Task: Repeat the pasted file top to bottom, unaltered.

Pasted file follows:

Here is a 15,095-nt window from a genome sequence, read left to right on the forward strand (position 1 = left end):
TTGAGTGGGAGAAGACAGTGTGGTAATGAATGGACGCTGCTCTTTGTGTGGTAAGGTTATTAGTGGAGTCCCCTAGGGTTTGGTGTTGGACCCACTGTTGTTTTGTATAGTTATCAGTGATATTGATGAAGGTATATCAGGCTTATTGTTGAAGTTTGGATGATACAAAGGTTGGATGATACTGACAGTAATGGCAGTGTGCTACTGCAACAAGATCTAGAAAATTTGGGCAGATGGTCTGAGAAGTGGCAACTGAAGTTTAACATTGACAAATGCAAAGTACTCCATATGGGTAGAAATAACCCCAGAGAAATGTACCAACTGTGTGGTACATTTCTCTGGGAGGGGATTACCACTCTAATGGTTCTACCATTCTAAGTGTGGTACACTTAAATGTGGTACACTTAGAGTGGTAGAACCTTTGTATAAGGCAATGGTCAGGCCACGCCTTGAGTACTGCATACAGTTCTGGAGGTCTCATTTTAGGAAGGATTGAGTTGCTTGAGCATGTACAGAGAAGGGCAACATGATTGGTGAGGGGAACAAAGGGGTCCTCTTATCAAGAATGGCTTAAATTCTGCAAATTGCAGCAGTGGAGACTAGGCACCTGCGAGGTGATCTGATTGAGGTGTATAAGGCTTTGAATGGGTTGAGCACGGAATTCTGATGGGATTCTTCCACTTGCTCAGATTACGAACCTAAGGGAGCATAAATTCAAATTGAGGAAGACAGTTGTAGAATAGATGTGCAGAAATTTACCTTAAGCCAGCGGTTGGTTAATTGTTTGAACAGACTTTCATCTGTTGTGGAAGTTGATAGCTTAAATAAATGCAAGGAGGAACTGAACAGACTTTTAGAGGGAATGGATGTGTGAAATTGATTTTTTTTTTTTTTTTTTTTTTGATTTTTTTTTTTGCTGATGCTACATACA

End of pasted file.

Here is a 15,095-nt window from a genome sequence, read left to right on the forward strand (position 1 = left end):
TTGAGTGGGAGAAGACAGTGTGGTAATGAATGGACGCTGCTCTTTGTGTGGTAAGGTTATTAGTGGAGTCCCCTAGGGTTTGGTGTTGGACCCACTGTTGTTTTGTATAGTTATCAGTGATATTGATGAAGGTATATCAGGCTTATTGTTGAAGTTTGGATGATACAAAGGTTGGATGATACTGACAGTAATGGCAGTGTGCTACTGCAACAAGATCTAGAAAATTTGGGCAGATGGTCTGAGAAGTGGCAACTGAAGTTTAACATTGACAAATGCAAAGTACTCCATATGGGTAGAAATAACCCCAGAGAAATGTACCAACTGTGTGGTACATTTCTCTGGGAGGGGATTACCACTCTAATGGTTCTACCATTCTAAGTGTGGTACACTTAAATGTGGTACACTTAGAGTGGTAGAACCTTTGTATAAGGCAATGGTCAGGCCACGCCTTGAGTACTGCATACAGTTCTGGAGGTCTCATTTTAGGAAGGATTGAGTTGCTTGAGCATGTACAGAGAAGGGCAACATGATTGGTGAGGGGAACAAAGGGGTCCTCTTATCAAGAATGGCTTAAATTCTGCAAATTGCAGCAGTGGAGACTAGGCACCTGCGAGGTGATCTGATTGAGGTGTATAAGGCTTTGAATGGGTTGAGCACGGAATTCTGATGGGATTCTTCCACTTGCTCAGATTACGAACCTAAGGGAGCATAAATTCAAATTGAGGAAGACAGTTGTAGAATAGATGTGCAGAAATTTACCTTAAGCCAGCGGTTGGTTAATTGTTTGAACAGACTTTCATCTGTTGTGGAAGTTGATAGCTTAAATAAATGCAAGGAGGAACTGAACAGACTTTTAGAGGGAATGGATGTGTGAAATTGATTTTTTTTTTTTTTTTTTTTTTGATTTTTTTTTTTGCTGATGCTACATACA